Facial wrinkles

Sleeping face down on your stomach basically mushes your facial skin, which brings consequences. Researchers found that a prone sleeping position brings wrinkle-forming compression and stress.

Babies and sleep position

While stomach sleeping can lead to aches and pains for adults, it can be deadly for infants.

Safe Sleep” recommendations by the American Academy of Pediatrics emphasize that babies should always be placed on their backs to sleep. Sleeping on their belly carries an elevated risk of sudden infant death syndrome (SIDS).

How to stop stomach sleeping

If you’re a regular stomach sleeper and want to change your overnight position, it can be done, says Dr. Bang. His advice to help with the transition? Use pillows.

A few well-placed pillows can basically serve as bumpers that keep you from turning onto your stomach during the night. Over time, you can train your body to remain in the side or back position.

“It takes a little practice,” he says, “but if you’re sleeping on your stomach and make the change, odds are you’re going to wake up in the morning feeling better.”

Related Articles

person sitting on bed stretching
January 22, 2024
How To Become a Morning Person

Break up with your snooze button by shifting your bedtime and establishing a consistent nighttime routine

person in wheelchair lifting weights in gym
December 26, 2023
7 New Year’s Resolutions To Improve Your Heart Health

Resolve to move a little more, drink a little less, eat a little healthier, sleep a little better and destress a lot

Top view of person sitting in bathtub with cold water and lots of ice.
November 26, 2023
Brrr! What To Know About Cold Plunges

An ice bath can ease sore muscles and decrease inflammation after a workout

woman sleeping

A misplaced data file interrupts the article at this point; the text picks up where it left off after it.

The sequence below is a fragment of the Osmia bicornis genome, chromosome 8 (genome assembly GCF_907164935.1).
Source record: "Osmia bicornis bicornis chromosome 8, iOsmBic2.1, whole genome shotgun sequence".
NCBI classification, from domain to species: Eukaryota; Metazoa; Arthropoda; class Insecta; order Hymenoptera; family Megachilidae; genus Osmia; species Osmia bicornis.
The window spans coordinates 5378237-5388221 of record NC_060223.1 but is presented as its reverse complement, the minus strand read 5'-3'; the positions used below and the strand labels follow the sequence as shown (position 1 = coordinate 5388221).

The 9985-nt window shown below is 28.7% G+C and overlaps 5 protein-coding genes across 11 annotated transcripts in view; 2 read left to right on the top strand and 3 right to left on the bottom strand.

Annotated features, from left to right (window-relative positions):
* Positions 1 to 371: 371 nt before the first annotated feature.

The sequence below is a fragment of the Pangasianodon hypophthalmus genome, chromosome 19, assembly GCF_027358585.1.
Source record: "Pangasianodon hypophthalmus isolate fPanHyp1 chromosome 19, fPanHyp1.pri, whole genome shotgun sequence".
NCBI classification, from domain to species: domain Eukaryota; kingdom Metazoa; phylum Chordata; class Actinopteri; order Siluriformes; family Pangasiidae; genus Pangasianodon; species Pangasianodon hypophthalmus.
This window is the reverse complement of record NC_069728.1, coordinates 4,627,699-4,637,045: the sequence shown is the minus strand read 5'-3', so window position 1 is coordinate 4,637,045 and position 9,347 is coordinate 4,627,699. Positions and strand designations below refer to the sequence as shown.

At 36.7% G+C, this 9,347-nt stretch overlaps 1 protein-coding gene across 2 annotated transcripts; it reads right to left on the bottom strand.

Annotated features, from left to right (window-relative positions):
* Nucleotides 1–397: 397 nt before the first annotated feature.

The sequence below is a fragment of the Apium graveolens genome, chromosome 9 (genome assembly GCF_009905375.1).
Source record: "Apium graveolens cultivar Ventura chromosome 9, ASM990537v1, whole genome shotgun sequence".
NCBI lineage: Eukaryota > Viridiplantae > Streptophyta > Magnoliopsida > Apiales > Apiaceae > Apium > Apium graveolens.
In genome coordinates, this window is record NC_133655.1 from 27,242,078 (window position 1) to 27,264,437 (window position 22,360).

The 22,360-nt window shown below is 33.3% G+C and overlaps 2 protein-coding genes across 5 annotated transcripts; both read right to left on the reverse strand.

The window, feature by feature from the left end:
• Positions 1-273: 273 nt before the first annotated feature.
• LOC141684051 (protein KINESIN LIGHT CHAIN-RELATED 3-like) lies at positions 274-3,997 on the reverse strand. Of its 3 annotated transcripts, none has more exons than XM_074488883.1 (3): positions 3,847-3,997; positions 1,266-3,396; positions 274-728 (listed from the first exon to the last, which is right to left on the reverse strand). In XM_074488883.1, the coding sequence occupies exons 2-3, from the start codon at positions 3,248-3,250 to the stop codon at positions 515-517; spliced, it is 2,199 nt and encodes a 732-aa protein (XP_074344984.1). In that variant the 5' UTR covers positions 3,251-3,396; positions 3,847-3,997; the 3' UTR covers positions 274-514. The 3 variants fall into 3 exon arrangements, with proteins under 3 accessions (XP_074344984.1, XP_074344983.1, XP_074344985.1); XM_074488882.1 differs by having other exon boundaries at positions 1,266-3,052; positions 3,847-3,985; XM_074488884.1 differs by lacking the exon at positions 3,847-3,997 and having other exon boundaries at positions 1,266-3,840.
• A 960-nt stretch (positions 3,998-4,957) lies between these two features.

November 1, 2023
Is It Bad To Sleep in a Bra?

Head to bed in a bra to reduce breast pain, nipple irritation and stretch marks

Person relaxes in bed reading before going to sleep at night.
September 24, 2023
Sleep Hygiene: 7 Tips for a Better Bedtime Routine

Winding down before bed is key to better sleep

Person sleeping with dog in bed on starry night background.
August 3, 2023
Should You Be Sleeping With Your Pet in Bed?

If they affect the quality of your sleep, keep your pets out of your sheets

A couple lie on a matress at the store to test firmness.
May 23, 2023
A Good Night’s Sleep Starts With a Good Mattress

Look for a firmer mattress and then make adjustments as needed

woman lying in bed with thought bubble above her head
May 11, 2023
4 Benefits of Sleep Meditation and How To Do It

This bedtime exercise can help you fall asleep faster (and stay asleep)

Trending Topics

glass of cherry juice with cherries on table
Sleepy Girl Mocktail: What’s in It and Does It Really Make You Sleep Better?

This social media sleep hack with tart cherry juice and magnesium could be worth a try

Exercise and diet over three months is hard to accomplish.
Everything You Need To Know About the 75 Hard Challenge

Following five critical rules daily for 75 days may not be sustainable

Person in foreground standing in front of many presents with person in background holding gift bags.
What Is Love Bombing?

This form of psychological and emotional abuse is often disguised as excessive flattery